Let me jump to the other extreme. Level 5 is probably the most utopian, and it’s sort of there to define the imaginable future, but the “we-can’t-say-when” future. And that’s each vehicle is completely self-driving in all situations, at all times. There’s probably not a single control in the vehicle where a human could do anything at all. So whether you’re approaching the Arctic Circle or you’re driving through a field to get to a family picnic, and there are no maps and there are no landmarks, it would be able to handle all those situations.

In-between are Level 3 and Level 4. This is a really interesting debate. For Level 3 the idea is the automated system does most of the work, but the human driver has to be ready at any time to jump in and take control. So it’s saying, “Some things are really tough. We want the human driver to make the judgment call, but we can handle most everything else.”

Well, the Uber crash was absolutely a Level 3 situation, and then the Tesla fatal accident that followed, which was an Apple engineer, actually — same thing. So you’ve got a human who supposedly knows that he’s in charge — or she’s in charge — and then fails to act.

In both fatal crashes, the automated systems also failed to act. There was no evidence of brakes being applied by either the human or the vehicle. The kinds of technologies that the believers in Level 3 would have us focus on are things that may track eye motion. And so if it looks like you’re drifting asleep or you’re getting distracted, it would beep — or in an extreme version — even force you to take control again. You can imagine flashing lights. You can imagine beeps. You can imagine vibrations in the seat. All of these are the kinds of things that the technologists want to use to grab your attention and bring it back.

In an interview I had with someone who runs the Stanford lab and who works on these things, he said, basically, “What if you’re deep in thought about something?” He gave an example that he’d been helping his son with some book about building medieval cathedrals. And so your mind is not just distracted from driving. Your mind is in 14th-century France. And all of a sudden this beeping happens, and you have to snap back to attention, comprehend the situation, and do the smart, proper driving thing. And by the way, if we’re doing less actual driving, our driving skills are probably deteriorating. What are the odds that you’re going to make the right choices very often?

“You’ve got a human who supposedly knows that he’s in charge … and then fails to act.”

And that’s what the Level 3 skeptics say. Google, now known as Waymo for their self-driving subsidiary, has gone as far as to say they believe Level 3 is an infeasible engineering solution. So they’ve got smart engineers that are saying, “Impossible. Can’t be done,” because of the limitations of our attention and consciousness to be triggered. Audi, on the other hand, has just released the A8, which is their most advanced sedan. They’re announcing a Level 3 option. They’re calling it “the first Level 3 vehicle.” They can’t introduce that option because at the moment, there’s not a single place in the world where it’s legal. They first said they were going to roll it out in Australia. Out in the wilds of Australia, where there’s hardly any people — they thought they could get away with it. But Australia hasn’t approved it yet, either.

That shows there are some strategies premised on Level 3 [that are] impossible. And there are others — and I think it’s mostly the car companies with confident engineers — that are saying, “No. We did Level 1. We did Level 2. We’re going to be able to do Level 3. And eventually we’ll get to 4 and 5.” We’ll have to see. But when these accidents happen under Level 3 conditions, it certainly gives you pause.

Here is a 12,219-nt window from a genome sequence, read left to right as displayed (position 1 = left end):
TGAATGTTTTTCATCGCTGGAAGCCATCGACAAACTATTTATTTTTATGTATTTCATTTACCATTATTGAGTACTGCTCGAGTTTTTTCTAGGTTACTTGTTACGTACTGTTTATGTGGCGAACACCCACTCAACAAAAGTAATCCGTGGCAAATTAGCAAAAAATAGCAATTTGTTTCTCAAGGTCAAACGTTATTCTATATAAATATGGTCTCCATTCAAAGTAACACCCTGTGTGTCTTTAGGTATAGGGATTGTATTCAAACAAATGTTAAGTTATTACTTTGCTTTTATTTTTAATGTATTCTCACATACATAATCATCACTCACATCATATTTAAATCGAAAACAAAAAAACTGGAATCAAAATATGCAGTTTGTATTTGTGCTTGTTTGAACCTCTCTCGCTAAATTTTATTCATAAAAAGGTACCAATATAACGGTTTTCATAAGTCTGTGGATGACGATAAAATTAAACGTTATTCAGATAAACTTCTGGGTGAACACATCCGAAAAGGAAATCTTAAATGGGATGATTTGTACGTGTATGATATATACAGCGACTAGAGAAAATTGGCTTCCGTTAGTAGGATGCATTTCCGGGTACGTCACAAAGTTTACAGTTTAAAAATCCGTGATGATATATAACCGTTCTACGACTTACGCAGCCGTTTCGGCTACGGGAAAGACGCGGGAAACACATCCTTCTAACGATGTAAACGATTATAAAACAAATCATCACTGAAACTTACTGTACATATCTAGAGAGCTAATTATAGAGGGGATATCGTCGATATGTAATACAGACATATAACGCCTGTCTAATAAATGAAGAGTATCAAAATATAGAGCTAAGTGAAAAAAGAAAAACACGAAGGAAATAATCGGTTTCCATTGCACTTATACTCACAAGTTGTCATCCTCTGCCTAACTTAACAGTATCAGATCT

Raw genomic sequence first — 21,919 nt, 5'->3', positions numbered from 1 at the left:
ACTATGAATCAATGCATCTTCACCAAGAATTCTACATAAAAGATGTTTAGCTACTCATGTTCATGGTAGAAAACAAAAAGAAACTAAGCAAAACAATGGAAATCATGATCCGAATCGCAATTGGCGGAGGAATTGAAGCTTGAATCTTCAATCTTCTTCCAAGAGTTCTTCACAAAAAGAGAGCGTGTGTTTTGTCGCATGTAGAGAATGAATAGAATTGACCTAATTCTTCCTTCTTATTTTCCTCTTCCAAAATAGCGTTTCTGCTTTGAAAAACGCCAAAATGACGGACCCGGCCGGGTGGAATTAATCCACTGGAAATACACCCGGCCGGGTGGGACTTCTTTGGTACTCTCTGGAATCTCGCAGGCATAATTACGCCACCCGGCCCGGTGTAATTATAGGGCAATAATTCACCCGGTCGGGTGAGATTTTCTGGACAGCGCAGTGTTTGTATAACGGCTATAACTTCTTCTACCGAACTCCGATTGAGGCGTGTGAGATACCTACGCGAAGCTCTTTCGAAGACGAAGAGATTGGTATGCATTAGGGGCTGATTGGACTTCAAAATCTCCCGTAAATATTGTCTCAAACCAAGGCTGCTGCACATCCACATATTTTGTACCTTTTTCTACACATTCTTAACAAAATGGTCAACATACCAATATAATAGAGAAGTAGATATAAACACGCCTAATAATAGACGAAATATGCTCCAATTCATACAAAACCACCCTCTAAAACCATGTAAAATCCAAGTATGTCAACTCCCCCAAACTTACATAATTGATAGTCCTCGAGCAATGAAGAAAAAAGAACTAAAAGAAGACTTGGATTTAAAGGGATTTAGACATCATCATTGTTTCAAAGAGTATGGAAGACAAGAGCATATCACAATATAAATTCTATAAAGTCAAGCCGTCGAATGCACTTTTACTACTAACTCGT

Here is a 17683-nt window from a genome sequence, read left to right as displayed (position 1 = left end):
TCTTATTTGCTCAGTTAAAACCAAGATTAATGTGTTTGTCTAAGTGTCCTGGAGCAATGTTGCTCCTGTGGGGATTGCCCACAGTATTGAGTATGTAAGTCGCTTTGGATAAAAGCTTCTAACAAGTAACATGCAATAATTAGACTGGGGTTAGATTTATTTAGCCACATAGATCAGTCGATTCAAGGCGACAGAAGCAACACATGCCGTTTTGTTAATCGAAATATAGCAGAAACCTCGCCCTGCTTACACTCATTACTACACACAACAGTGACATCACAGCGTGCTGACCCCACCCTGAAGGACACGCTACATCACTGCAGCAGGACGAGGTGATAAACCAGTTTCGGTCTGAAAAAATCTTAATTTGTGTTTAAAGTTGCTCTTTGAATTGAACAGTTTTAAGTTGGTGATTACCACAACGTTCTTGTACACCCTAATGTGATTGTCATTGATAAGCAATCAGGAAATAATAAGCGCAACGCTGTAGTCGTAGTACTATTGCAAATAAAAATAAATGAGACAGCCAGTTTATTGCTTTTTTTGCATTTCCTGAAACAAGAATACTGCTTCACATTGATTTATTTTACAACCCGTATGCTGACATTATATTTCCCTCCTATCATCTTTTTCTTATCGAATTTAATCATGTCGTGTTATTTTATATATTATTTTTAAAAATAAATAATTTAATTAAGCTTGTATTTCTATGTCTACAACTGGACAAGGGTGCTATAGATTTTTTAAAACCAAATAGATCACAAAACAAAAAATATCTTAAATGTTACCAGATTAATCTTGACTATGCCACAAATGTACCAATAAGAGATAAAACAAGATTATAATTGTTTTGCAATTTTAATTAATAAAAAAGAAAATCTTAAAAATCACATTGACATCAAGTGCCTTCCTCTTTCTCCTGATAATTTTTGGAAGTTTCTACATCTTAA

Knowledge@Wharton: How should we protect the public?

MacDuffie: At first it was states taking action to decide whether or not to regulate these tests. Certain states approved these tests. Certain states turned them down — at least at the state legislative level. Apparently the general presumption with new technology is that if it’s not specifically prohibited, it’s kind of allowed until somebody decides it’s enough of a problem to try to ban it.

I don’t think any of the early testing that happened without laws was very risky from a legal point of view. But now, of course, it’s a lot further along. The current federal legislation — there was a House bill and a Senate bill. The House bill passed unanimously, really fast, with hardly any debate. And now that bill is kind of stuck in the Senate. But what the House bill basically said is, “We think this is so important that we want to encourage testing as much as possible, so we’re going to prohibit the states from setting their own rules. We’re going to have a preemptive federal law.”

And then in terms of the federal law, they basically said, “We’re not going to have any rules.” In fact, the FMVSS — the Federal Motor Vehicle Safety Standards, which every single car on the road is required to meet — basically said, “You companies doing these tests, you’re exempted from those. You can exempt 25,000 test vehicles a year, and then after three years, that number rises to 100,000.” At the moment, there are 24 companies that have registered in the State of California to do testing. So 24 times 100,000 is a decent number of vehicles to be entirely exempted from FMVSS.

So that’s where there’s some pushback. Have we gone too far — is it too laissez-faire to say you don’t need to have any controls at all? I don’t think these companies would deliberately do things that were highly unsafe. What somebody from a company said to me is, “You have to meet laws for how you fasten car seats in the back seat of a regular vehicle. We’re not going to be putting car seats into these test vehicles any time soon, and so it makes sense that we shouldn’t have to worry about that when we’re doing our test vehicles.”